Abracadabra - NI Assembly's Plans to have 60% more PhD Researchers
Senior R&D Manager (Data Science) at Synopsys Software Integrity Group and Treasurer at Farset Labs
I was skimming through the Oral Statement from yesterday’s Assembly, with a specific interest in Dr Stephen Farry’s discussions on the NI Economic Activity Baseline Report (everyone loves Baseline reports these days, but very few ever seem to get followed up…) can came across a Question and Response between Sammy Douglas (E. Belfast) and Dr Farry.
Mr Douglas: […]Will he outline what his Department is doing to ensure that we are educating our young people in the skills that the workforce needs?
Dr Farry: […] We are significantly investing in science, technology engineering and mathematics (STEM) subjects, and there is an expansion of those subjects at undergraduate level. We have also extended by 60% through to 2015 the number of PhD places that are publicly funded in Northern Ireland.
Ok, great to see some support for far-looking research, however, Dr Farry, I have one question.
Where the hell are you getting a 60% increase in researchers from?
When I’m not at Farset Labs, I’m supposed to be based in ECIT; one of QUB’s major doctorate and post-doctorate research centres. This place has a capacity for 150+ researchers and staff; today I suspect that is closer to 20 max.
Of those 20 max, I would take a stab at saying 4 of those are local researchers, the remainder are international researchers who (and have every right to) come over for a few years, pay massive fees compared to local researchers, and leave with a qualification; taking the local effort, investment, and energy with them.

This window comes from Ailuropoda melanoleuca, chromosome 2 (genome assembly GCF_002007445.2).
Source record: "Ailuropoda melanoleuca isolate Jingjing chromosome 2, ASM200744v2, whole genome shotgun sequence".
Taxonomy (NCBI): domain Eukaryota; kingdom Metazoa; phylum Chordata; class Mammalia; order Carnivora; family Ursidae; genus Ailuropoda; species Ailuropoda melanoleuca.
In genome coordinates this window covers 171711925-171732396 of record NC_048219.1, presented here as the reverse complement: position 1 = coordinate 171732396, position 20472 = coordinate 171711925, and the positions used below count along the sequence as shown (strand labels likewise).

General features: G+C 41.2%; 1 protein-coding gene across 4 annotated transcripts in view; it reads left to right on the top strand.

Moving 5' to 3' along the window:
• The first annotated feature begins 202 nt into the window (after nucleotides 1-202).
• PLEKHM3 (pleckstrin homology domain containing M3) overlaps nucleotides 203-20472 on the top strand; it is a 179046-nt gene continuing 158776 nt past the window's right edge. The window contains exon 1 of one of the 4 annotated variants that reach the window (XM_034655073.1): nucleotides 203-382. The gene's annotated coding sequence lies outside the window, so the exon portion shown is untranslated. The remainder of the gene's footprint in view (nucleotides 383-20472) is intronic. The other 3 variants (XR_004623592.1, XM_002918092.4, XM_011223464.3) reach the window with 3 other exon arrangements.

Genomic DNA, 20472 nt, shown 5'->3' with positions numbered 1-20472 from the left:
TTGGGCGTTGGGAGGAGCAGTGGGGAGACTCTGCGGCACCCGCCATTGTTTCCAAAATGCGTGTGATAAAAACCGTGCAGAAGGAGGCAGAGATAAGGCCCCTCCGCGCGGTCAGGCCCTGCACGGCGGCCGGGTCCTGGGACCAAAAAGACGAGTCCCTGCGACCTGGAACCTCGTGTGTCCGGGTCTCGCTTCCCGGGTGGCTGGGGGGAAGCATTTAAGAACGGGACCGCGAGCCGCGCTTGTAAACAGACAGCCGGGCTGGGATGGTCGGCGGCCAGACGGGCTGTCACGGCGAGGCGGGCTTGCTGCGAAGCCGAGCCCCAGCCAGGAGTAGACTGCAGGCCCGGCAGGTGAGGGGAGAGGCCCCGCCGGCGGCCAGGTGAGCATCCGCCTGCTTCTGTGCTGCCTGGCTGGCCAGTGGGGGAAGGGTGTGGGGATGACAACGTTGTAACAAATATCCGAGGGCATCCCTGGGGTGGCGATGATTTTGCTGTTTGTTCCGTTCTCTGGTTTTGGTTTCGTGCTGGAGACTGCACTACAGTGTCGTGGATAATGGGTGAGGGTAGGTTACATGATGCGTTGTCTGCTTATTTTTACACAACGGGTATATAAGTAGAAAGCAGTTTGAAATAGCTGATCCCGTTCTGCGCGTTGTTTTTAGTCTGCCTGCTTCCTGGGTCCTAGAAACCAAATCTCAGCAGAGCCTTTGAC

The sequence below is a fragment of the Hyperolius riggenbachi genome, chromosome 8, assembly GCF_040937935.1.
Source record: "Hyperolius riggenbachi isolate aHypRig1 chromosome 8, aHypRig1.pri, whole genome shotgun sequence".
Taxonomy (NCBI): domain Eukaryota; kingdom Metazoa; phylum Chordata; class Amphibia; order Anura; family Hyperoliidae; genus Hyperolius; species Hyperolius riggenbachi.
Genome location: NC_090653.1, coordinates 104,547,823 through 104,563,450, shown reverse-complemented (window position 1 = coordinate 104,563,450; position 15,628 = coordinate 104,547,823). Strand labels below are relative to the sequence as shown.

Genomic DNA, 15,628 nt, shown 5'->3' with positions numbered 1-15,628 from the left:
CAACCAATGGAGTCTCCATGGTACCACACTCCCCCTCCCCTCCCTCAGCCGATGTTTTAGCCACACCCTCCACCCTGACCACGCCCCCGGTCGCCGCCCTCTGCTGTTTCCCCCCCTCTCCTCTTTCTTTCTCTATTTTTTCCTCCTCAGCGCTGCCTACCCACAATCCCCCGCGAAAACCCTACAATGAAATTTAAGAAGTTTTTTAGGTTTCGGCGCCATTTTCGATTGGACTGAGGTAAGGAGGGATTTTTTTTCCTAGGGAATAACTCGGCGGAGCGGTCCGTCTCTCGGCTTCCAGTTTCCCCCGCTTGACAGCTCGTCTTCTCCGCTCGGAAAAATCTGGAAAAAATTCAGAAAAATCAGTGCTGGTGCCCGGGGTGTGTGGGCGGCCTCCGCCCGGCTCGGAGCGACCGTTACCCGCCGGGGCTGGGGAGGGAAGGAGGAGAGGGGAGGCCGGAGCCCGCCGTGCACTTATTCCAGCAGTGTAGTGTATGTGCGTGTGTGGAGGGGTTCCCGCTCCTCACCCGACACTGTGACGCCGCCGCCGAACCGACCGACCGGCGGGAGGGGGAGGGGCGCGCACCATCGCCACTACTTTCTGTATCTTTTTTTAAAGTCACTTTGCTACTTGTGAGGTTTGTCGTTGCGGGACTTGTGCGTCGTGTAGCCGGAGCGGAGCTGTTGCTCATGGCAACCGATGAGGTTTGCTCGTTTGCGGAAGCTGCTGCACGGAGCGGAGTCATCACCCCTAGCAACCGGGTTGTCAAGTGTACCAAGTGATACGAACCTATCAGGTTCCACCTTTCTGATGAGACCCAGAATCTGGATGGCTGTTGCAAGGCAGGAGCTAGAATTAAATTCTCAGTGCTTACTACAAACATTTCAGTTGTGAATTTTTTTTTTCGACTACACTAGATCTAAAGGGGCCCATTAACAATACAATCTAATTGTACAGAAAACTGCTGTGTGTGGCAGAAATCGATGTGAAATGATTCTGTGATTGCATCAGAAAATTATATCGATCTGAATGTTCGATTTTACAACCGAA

For the past 6 years (as far as I can remember), DEL funded studentships have been handed back to the department, because they literally cannot be filled. We went through a massive recession, and the ‘crippled’ private sector still took all of the graduate braintrust, with only a few masochists deciding to stick around.
So, ECIT might be a little bit of a microcosm. Looking a bit wider, most people know that my experience areas pretty much cover all STEM outreach activities.
Research careers… are not… pushed.
Organisations like STEMNET, and Young Enterprise have been pushed over the past decade or so to concentrate on hard industry; construction and manufacturing, with some ‘app developers’ and ‘graduate development analysts’ brought in in recent years from local and global software and consultancy companies. Little to no effort is put into saying “Hey kids; want 3 years to do a project that it totally yours, and get’s you letters before/after your name, and increases your average lifetime income by 7 figures, but is massively under paid compared to that entry level desk job your careers advisor showed you?”
So the question has to be asked; where is the pipeline for this proposal to have 60% more PhD researchers in STEM fields?
Is it all going to be in Biomed (which seems to be the vogue area at the minute)?
Is it all going to be wrapped up as Corporate “Knowledge Transfer Partnerships”, otherwise known as ‘cheap experimental labour’?
Is it just another aspect of the ‘I promise we’re actually good, I’ll show you in a few years’ attitude that local politicians seem to have towards our STEM ‘heritage’?